By Josh "Dr.Rouge" Vasquez
Heretic II and the eternal hero.
aven Software and Activision have brought us yet another game that builds upon the myth of the eternal hero. "Out of the fires arose a hero" the tale begins..a variation on the beginning of every mythic retelling of the adventures of that one who challenges the darkness. The battle is never-ending.
Heretic II is a continuation of the chronicle of the strange adventures of Corvus, the lone defender of the land of Parthoris. At the beginning of the game's narrative the viewer is treated to a glimpse of the past. Corvus defeats the fiendish tyrant lizard king who had been ruling with a scaly iron grip. The true evil then reveals itself in the persona of Dísparil. Naturally our hero triumphs but only to feel the cold stab of Dísparilís final curse; Corvus finds himself lost in a burning wasteland, far from home. Yet even as the weary hero makes his way back again, another challenge presents itself, and Corvus stands up to the darkness once again.
There is a gleeful comic book feel to Heretic IIís intro movie. The setting harkens back to an Atlantean age of magic and mystery, an ancient and yet alien world. The adventures are on an epic scale but more like Flash Gordon than the Aeneid. This may be a vision of earth's past or that of a distant planet and that is what is so comic bookishly disorienting. These vague recollections, like tapping into a race memory, work in the story's favor. The creators assume just the right tone so that the narrative comes across as assured rather than pretentiously mysterious. Stylistically the game copies this charmingly dedicated faith in comic book heroics.
The animation, while pretty standard fair, really captures the old hero/villain dynamic. Corvus, sufficiently decked out with the latest state of the art muscles, stands out in all his leather-thonged glory. On the other side stands the red and black garbed figure of the mad wizard Dísparil.
Dísparil in particular resembles the classic comic book nut ball who rants and raves while threatening to let loose his "terrible" power (it's always either terrible or horrible or just plain nasty). This mythic confrontation takes on superhero/supervillan overtones. Dísparilís voice sounds like a cross between Jim Carrey's Riddler and the Spiderman animated series' Green Goblin while he dresses like some cosmic threat Superman might find ravaging the Metropolis skyline. Following the battle, Corvus passes through a portal. "At last...home," he says as he walks into the shimmering blue light. Like Odysseus, however, Corvus faces even more trials before he can reach familiar shores.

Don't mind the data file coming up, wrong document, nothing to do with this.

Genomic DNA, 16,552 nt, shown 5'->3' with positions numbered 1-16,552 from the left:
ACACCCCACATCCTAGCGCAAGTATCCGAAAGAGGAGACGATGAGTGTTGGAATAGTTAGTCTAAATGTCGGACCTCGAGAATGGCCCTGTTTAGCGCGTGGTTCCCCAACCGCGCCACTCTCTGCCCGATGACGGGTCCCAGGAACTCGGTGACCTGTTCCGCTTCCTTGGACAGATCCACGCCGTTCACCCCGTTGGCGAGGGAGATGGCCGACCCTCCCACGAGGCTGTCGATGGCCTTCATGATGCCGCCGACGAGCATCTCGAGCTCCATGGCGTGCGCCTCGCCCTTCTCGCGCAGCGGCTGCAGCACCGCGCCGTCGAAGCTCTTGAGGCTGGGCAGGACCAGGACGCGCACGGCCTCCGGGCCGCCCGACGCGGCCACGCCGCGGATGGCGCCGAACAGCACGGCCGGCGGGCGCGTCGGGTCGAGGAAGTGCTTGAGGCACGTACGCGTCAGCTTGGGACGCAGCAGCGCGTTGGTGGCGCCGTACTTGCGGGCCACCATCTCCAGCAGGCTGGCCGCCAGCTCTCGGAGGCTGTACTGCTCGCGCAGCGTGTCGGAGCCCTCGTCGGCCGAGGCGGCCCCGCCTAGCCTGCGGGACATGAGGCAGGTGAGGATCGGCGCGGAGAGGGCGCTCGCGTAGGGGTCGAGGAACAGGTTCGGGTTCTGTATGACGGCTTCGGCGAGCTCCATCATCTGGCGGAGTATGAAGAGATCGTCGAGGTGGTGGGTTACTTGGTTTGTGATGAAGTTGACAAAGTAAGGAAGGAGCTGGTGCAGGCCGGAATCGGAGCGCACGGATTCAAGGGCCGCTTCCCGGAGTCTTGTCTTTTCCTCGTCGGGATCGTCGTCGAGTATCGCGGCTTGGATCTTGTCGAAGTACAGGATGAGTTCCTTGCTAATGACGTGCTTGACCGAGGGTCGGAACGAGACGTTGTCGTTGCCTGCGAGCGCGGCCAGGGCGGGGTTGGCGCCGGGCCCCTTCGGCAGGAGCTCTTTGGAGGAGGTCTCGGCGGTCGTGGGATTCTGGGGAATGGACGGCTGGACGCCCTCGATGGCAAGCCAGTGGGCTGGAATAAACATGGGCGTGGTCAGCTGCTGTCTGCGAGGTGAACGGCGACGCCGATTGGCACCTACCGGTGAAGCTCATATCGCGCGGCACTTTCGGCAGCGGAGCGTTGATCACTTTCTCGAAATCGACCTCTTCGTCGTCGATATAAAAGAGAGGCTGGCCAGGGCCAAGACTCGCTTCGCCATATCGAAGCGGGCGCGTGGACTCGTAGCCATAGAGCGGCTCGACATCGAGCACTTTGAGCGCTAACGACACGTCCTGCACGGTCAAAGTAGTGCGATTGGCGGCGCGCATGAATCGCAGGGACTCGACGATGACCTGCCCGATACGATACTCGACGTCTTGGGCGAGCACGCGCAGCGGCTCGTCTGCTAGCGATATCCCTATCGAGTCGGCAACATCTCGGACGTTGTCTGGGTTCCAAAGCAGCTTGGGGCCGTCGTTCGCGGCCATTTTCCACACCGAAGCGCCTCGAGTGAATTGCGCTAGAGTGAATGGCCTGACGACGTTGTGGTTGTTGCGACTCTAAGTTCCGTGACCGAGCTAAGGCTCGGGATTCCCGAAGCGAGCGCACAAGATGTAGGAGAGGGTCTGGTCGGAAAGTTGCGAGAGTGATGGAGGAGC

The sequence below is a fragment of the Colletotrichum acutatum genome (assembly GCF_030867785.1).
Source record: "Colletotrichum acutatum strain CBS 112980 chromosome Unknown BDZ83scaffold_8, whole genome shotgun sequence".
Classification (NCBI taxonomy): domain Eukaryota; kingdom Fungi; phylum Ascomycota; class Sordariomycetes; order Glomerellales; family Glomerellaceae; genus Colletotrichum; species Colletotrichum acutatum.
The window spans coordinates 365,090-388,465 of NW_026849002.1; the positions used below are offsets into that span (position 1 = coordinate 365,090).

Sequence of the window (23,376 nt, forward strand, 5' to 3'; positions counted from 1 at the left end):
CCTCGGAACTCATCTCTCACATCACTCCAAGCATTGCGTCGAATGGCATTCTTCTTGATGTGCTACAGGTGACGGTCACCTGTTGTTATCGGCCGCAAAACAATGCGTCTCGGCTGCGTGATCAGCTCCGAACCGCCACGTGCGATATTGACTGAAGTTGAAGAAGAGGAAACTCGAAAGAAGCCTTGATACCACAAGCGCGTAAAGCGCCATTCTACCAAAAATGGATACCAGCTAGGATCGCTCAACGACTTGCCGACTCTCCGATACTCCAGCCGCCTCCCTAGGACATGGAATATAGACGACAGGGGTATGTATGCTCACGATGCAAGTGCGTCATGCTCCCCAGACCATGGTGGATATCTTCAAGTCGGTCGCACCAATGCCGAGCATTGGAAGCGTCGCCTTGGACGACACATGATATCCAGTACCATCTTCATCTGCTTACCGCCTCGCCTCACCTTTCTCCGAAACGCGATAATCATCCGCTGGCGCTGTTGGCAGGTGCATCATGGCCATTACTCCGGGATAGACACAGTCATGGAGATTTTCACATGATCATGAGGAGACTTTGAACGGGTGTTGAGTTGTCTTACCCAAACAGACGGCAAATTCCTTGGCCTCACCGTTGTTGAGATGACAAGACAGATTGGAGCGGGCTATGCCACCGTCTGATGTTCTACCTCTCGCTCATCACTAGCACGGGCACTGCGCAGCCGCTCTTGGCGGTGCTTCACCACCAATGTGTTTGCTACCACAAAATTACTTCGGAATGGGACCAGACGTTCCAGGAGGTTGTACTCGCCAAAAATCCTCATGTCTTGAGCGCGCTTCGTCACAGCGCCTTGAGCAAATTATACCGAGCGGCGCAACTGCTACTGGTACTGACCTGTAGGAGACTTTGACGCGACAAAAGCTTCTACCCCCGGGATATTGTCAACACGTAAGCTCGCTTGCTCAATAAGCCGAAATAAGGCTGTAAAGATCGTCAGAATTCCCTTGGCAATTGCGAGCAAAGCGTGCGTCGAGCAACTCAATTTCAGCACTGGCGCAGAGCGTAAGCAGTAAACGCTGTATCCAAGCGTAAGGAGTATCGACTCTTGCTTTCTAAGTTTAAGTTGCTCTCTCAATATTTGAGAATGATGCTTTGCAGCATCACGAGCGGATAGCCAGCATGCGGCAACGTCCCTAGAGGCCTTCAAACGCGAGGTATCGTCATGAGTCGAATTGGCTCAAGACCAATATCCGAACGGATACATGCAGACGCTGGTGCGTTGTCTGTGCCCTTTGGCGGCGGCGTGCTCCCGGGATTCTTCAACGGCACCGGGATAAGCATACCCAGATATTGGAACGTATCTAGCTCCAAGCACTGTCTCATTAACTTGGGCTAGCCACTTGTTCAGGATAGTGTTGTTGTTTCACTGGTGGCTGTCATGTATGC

Our hero steps onto a rocky island in a sea of flame; he wails in weary pain, cursing his enemy's final jab from the grave. Dísparil must be laughing in hell. Corvus is on his way home when he is pulled into the new adventure which makes up the game play of Heretic II. The journey is never-ending.
Corvus and Dísparil make up that fun loving pair known as the archenemies. I can only imagine that that fiendish villain makes an appearance later in Heretic II, but if not, no doubt another takes his place. What remains constant, however, from the latest tales of Superman and the Justice League to the excitement generated from the new Star Wars film is the love of adventure. The hero is eternal.
- Josh "Dr.Rouge" Vasquez is a regular contributor to loonygames.
Credits: Pixel Obscura logo illustrated and is © 1999 Dan Zalkus. Pixel Obscura is © 1999 Josh Vasquez. All other content is © 1998 loonyboi productions. Unauthorized reproduction is strictly prohibited...we know where you live.